And then, of course, there are the HEAT. Miami is almost always mentioned when a big-name is available, whether as a free agent or via trade, and the rumors proved true this offseason in the case of Jimmy Butler.

Despite the awkward fit in Philadelphia alongside other stars such as Ben Simmons, Joel Embiid and Tobias Harris, Butler proved his worth and, at times, looked like the 76ers’ best player during the postseason.

Now in Miami, Butler should almost certainly bolster their future outlook, but they are far from done with the roster. Without a subsequent move, they aren’t a championship contender — could Paul be the one to take them a step further?

The reported mutual interest, according to Brian Windhorst, should only fuel the flames, but a deal involving Paul could be as much of a necessity for Miami as it was for Houston.

The HEAT were the 10th seed in the Eastern Conference a season ago and Butler is a major upgrade, but the rest of the roster is underwhelming at best. While Butler and Paul could prove an awkward fit basketball-wise, there is no doubt that the two of them together would significantly elevate the HEAT’s ceiling above that level. Miami, unlike many of his other potential suitors, would also have the salary to match Paul’s incoming deal.

But a dispute over draft compensation seems to have tabled discussions until further notice.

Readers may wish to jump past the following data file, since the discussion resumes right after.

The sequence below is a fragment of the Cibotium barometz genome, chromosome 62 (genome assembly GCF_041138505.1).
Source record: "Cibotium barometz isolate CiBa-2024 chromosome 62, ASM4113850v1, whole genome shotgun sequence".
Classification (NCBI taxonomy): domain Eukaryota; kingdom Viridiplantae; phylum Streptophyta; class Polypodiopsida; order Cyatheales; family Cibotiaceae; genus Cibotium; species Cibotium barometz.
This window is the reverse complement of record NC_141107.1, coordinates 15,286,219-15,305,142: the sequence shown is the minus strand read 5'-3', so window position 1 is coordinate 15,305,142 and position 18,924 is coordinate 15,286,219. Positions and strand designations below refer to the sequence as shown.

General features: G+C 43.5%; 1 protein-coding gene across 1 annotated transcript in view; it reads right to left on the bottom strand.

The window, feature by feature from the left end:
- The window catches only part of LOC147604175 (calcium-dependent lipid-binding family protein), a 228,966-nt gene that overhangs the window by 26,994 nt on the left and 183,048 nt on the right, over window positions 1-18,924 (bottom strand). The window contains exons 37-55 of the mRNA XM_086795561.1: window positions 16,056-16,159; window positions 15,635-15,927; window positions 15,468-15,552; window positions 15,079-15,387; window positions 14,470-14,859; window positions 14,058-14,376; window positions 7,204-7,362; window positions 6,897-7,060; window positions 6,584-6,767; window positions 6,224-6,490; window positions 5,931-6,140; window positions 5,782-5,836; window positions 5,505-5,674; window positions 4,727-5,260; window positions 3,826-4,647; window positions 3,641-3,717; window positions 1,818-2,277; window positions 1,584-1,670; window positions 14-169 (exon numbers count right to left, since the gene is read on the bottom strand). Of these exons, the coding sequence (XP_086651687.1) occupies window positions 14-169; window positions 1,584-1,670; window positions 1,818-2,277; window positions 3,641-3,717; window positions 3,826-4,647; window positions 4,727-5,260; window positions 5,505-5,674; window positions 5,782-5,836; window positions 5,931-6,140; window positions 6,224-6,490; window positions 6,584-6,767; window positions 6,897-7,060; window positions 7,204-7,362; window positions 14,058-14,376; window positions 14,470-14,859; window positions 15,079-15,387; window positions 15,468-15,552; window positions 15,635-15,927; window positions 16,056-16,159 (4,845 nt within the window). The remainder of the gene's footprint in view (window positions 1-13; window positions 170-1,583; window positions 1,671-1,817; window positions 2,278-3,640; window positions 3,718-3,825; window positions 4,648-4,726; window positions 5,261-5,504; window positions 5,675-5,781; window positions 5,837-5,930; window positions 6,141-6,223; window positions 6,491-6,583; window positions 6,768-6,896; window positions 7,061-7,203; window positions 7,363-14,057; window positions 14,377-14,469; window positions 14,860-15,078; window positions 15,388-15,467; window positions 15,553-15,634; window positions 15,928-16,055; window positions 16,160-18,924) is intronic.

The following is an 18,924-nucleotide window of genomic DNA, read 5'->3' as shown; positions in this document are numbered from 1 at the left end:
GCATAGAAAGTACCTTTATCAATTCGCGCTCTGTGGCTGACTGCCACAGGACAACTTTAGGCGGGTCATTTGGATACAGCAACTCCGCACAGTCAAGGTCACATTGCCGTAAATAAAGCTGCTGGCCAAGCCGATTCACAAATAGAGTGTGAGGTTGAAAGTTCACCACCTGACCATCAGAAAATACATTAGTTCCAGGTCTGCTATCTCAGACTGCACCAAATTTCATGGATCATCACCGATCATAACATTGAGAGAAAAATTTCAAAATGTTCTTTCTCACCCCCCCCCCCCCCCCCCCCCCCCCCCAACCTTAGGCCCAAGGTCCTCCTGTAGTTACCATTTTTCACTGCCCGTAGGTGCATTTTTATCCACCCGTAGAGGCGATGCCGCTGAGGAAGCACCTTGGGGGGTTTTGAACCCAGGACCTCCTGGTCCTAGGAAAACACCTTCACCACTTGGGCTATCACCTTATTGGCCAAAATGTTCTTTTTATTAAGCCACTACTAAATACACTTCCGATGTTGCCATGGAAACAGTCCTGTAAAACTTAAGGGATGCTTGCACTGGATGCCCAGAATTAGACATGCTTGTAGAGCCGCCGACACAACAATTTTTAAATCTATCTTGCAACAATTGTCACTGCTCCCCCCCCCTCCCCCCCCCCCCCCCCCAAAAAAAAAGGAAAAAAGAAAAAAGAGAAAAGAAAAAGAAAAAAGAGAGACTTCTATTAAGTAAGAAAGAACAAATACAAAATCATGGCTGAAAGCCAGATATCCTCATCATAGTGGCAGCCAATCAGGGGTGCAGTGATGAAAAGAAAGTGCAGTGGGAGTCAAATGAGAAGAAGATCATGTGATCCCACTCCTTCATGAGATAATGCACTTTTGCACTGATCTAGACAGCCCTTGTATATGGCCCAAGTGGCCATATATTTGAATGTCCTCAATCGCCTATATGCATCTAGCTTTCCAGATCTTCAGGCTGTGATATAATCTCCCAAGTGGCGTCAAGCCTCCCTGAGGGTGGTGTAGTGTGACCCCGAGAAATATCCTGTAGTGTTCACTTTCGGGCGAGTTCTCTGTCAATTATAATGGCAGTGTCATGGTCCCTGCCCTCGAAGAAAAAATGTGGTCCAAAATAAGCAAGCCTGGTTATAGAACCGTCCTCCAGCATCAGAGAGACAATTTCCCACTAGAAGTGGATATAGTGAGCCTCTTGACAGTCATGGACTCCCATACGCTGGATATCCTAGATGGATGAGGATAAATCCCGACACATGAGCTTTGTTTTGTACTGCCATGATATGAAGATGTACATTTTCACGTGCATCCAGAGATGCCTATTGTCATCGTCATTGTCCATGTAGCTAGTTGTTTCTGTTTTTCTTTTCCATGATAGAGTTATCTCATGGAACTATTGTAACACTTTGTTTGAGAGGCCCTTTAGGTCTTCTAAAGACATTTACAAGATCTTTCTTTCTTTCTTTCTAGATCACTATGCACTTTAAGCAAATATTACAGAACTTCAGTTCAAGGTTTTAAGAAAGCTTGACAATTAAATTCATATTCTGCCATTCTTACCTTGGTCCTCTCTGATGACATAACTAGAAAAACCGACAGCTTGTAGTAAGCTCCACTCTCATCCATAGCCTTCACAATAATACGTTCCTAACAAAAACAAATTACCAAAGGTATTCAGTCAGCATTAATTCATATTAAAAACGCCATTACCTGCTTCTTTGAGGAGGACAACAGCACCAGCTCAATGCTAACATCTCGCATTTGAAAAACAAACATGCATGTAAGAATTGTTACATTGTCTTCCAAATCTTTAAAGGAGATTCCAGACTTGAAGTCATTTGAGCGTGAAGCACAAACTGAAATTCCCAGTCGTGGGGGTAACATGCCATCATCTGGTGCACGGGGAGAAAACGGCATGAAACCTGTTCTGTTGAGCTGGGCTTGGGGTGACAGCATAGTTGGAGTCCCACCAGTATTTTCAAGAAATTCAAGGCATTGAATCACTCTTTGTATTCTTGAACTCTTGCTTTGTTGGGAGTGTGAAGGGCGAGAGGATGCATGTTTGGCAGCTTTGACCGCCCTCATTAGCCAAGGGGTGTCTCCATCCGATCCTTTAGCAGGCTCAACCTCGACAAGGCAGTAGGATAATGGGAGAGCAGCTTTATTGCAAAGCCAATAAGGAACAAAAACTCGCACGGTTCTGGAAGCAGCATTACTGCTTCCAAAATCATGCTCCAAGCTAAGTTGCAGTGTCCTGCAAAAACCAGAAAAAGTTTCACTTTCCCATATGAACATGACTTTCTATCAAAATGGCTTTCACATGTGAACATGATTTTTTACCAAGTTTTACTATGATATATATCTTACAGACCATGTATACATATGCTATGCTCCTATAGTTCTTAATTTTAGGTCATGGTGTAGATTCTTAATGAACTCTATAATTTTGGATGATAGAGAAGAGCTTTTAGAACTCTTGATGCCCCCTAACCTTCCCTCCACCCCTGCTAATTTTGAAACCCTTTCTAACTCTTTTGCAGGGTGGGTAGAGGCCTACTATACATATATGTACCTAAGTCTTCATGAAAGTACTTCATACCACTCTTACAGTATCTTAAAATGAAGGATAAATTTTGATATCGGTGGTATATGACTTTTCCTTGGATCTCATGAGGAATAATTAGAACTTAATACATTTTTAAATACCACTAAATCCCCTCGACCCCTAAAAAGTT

Beyond those scenarios, it’s hard to imagine Paul anywhere else next season.

In fact, it’s hard to imagine a scenario in which Paul is anywhere other than Oklahoma City to start next season, barring a change of heart (either from Paul regarding a buyout or the HEAT and Thunder regarding potential compensation), anyway.

And so, the long wait for Paul will continue. It would be foolish to doubt him now, after 14 seasons in the NBA, but it’s hard to imagine that Paul will come close to providing adequate value relative to his contract. Ultimately, a potential move may be out of his hands, left up to the teams to determine whether or not Paul is an asset worth acquiring.

So far, it would seem the NBA has deemed him not worth it.

But, it is the NBA and if the offseason thus far is anything to go by, anything could happen.

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NBA Daily: Grading The Offseason – Chicago Bulls

David Yapkowitz continues Basketball Insiders’ “Grading The Offseason” series by taking a look at the Chicago Bulls.

David Yapkowitz

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With summer league over and the big name free agents all signed, we’re now approaching the doldrums of the NBA offseason. Most big moves have all been made, and we shouldn’t expect to too much movement between now and the start of training camp.

Most teams probably have an idea already of what the bulk of their roster will look like come training camp, and as such, we’re starting a new series here at Basketball Insiders taking a look at each team’s offseason to this point.

Next up in our series is the Chicago Bulls.

Overview